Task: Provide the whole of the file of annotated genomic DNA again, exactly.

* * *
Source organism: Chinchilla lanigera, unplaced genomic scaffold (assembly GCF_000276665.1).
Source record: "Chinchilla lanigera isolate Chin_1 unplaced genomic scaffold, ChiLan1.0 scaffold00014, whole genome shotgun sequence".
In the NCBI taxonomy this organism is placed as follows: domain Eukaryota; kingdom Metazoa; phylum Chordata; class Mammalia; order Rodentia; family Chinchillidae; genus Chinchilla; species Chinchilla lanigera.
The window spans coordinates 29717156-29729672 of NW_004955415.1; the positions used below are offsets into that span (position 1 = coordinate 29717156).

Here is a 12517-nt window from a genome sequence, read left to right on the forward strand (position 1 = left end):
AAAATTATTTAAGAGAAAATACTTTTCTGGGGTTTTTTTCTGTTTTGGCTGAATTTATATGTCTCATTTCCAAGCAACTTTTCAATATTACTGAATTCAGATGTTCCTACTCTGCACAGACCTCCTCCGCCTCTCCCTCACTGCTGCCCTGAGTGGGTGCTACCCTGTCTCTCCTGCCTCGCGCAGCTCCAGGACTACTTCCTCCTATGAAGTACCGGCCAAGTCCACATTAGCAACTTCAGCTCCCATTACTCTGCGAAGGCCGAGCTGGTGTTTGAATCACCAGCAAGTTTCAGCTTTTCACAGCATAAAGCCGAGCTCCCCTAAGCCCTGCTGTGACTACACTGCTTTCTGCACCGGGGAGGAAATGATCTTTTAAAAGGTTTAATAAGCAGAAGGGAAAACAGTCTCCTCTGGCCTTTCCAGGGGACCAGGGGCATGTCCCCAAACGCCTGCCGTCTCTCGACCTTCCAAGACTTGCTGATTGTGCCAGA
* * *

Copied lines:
Source organism: Chinchilla lanigera, unplaced genomic scaffold (assembly GCF_000276665.1).
Source record: "Chinchilla lanigera isolate Chin_1 unplaced genomic scaffold, ChiLan1.0 scaffold00014, whole genome shotgun sequence".
In the NCBI taxonomy this organism is placed as follows: domain Eukaryota; kingdom Metazoa; phylum Chordata; class Mammalia; order Rodentia; family Chinchillidae; genus Chinchilla; species Chinchilla lanigera.
The window spans coordinates 29717156-29729672 of NW_004955415.1; the positions used below are offsets into that span (position 1 = coordinate 29717156).

Here is a 12517-nt window from a genome sequence, read left to right on the forward strand (position 1 = left end):
AAAATTATTTAAGAGAAAATACTTTTCTGGGGTTTTTTTCTGTTTTGGCTGAATTTATATGTCTCATTTCCAAGCAACTTTTCAATATTACTGAATTCAGATGTTCCTACTCTGCACAGACCTCCTCCGCCTCTCCCTCACTGCTGCCCTGAGTGGGTGCTACCCTGTCTCTCCTGCCTCGCGCAGCTCCAGGACTACTTCCTCCTATGAAGTACCGGCCAAGTCCACATTAGCAACTTCAGCTCCCATTACTCTGCGAAGGCCGAGCTGGTGTTTGAATCACCAGCAAGTTTCAGCTTTTCACAGCATAAAGCCGAGCTCCCCTAAGCCCTGCTGTGACTACACTGCTTTCTGCACCGGGGAGGAAATGATCTTTTAAAAGGTTTAATAAGCAGAAGGGAAAACAGTCTCCTCTGGCCTTTCCAGGGGACCAGGGGCATGTCCCCAAACGCCTGCCGTCTCTCGACCTTCCAAGACTTGCTGATTGTGCCAGA